Tag Archives: young people

Rethinking young people, rethinking ourselves

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Photo taken by Chris Suderman

In his book Through the children’s gate, Adam Gopnik said this about children:

Children reconnect us to romance. For children, … every day is the first day of love: The passions that for us grown-ups rise and fall only in exceptional circumstances, unexpected storms on the dull normal beach where the tide breaks unchangingly, rise every day for them. Shock, hatred, infatuation: “I hate you,” they cry, slamming the door, and they mean it; and then the door opens fifteen minutes later for dessert. They compel us to see the world as an unusual place again. Sharing a life with them is like sharing a life with lovers, explorers, scientists, pirates, poets. It makes for interesting mornings.

I like this quotation for a few reasons. Firstly, to remind me of the passionate and immediate nature of young people. If at school they seem indifferent, apathetic, unengaged, then we need to ask ourselves why. We look to ourselves and what we are doing as teachers to make them behave in a way which is actually contrary to their nature.

Secondly, this passage tells me what we can gain from being with young people, what we can learn from them. Our role as teachers is not to ‘teach’ them in the sense of pouring into them what we know better, it is to listen, to bring out, to – with time, the time it takes to know a person – understand where their interests lie, what their passions are, how we can harness their dreams to educational opportunities. We provide the environment, teach skills, encourage and guide, but we work with the unknown – the unknown possibilities of what each young person is yet to create, to achieve.

As I think about returning to school soon, starting along that well worn cyclical path again, I’m gathering together the technology tools that I look forward to using with students, but I’m not thinking about the technology – I’m thinking about the process, the learning and teaching process that will take place. This year I’d like to focus on providing learning experiences which are from people, from communities, learning not from static texts but from living, thinking people – some from other hemispheres – from conversations, comparisons, real discoveries. I’m hoping that this year’s learning will not come solely from one teacher. The net will be cast wide. What treasures will be collected in the net?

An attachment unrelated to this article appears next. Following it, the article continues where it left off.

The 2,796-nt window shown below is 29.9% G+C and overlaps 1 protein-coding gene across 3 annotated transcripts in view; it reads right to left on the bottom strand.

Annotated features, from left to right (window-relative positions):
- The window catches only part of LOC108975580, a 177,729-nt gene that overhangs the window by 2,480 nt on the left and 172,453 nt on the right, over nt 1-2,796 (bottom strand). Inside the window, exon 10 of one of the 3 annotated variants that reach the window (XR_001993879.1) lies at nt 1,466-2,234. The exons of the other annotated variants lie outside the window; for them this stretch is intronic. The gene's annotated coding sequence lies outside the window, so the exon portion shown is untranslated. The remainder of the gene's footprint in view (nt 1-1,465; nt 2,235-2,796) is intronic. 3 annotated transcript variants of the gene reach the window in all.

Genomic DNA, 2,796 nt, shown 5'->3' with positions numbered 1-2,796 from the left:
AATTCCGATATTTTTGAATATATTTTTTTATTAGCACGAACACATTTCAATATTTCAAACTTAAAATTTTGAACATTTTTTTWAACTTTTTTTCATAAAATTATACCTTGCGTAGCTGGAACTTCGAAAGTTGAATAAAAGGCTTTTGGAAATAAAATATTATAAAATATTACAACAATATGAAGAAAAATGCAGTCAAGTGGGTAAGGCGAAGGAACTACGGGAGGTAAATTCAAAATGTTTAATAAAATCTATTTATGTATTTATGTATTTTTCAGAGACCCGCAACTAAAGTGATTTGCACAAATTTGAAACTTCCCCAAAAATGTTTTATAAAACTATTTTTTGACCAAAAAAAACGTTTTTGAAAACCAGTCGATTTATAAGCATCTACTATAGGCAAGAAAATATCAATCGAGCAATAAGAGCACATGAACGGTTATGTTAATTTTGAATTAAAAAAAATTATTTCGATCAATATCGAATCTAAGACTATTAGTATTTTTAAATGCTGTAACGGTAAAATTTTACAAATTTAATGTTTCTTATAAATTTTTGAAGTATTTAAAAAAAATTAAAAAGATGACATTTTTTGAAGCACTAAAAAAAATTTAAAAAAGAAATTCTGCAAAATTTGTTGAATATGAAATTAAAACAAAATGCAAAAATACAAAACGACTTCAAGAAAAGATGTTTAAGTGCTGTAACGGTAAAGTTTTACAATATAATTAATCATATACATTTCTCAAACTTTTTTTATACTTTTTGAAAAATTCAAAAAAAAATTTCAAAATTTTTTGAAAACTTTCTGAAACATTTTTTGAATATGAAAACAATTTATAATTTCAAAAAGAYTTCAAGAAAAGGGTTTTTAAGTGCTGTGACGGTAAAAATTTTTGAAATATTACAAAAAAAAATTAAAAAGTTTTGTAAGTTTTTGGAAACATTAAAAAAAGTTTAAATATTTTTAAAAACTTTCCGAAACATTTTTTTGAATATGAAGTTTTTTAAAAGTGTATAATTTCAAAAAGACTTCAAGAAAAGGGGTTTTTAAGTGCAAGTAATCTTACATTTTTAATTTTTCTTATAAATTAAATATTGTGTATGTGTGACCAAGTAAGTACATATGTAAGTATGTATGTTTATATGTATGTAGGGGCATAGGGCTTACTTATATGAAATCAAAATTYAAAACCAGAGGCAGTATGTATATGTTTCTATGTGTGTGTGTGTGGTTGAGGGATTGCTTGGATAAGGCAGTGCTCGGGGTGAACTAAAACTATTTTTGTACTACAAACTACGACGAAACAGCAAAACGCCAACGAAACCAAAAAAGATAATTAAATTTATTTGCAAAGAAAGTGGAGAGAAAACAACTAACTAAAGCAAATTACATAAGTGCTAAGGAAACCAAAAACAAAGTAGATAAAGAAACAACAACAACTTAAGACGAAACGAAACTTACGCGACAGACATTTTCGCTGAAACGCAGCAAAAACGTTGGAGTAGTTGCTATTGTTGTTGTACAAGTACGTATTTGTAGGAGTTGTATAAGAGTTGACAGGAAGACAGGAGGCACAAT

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Filed under 21st century learning, Education, learning, networking, teachers, teaching, Web 2.0

#17 Library 2.0


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Originally uploaded by David Warlick

I haven’t slept well for the last few nights. I’ll tell you why. I haven’t been able to let go of a significant stuff-up in a job interview for the position of teacher librarian in a secondary school. It still astounds me that, when asked how I would engage students in reading if money were no object, I completely forgot to resource the collection! No mention of buying books! My library would somehow engage young readers bypassing a collection altogether.

I blame my present conversion to all things Web 2.0. Seriously, it’s almost as if a vibrant collection of resources is taken for granted. But, to be fair, when I analyse my giant faux pas, I would have to say that we all know, and have known for some time, that school libraries need a fantastic variety of all things readable, countless copies of every author, genre and style. But it’s not enough! One of the other questions that challenged me during the interview (an excellent question) was ‘how we get to know adolescents’ at our school. I think this is one of the most important questions, because if we don’t think about how we are going to understand young people in our schools, then we’re buying books for ourselves, then our programs are for a mismatched audience, our money is spent in vain.

During the course of this Web 2.0 journey, we’ve had a taste of the world that our students more authentically inhabit than we do, a world we have to force our way into perhaps, so as to have an insight into the question ‘how do we engage young people in reading?’ After crawling into Facebook and MySpace, feeling our way through Flickr photosharing, and other Web 2.0 applications, it’s impossible to ignore the fact that we’re living in a new information landscape, one where interacting and sharing understandings, views and knowledge is the purpose behind everything we do. David Warlick noted a graduate student’s comments about school in his blog,

“There’s not really an avenue at school for me to share, or publish my own stuff, or especially get feedback from people all over — That’s really the only reason I rush home to do MySpace so much.”

I think the reason I omitted to talk about the provision of books and concentrated on Web 2.0 applications, is that, like Will Richardson, I see this generation as a read/write generation. It’s not just about reading – it’s about reading and sharing opinions and ideas about what we’ve read with our friends.  If we provide books, then we should provide the opportunity for socialnetworking amongst students. Teachers should not be the sole audience. Young people care about what other young people think. This is what Library 2.0 is about – innovation, people and community building.

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Filed under Education, Web 2.0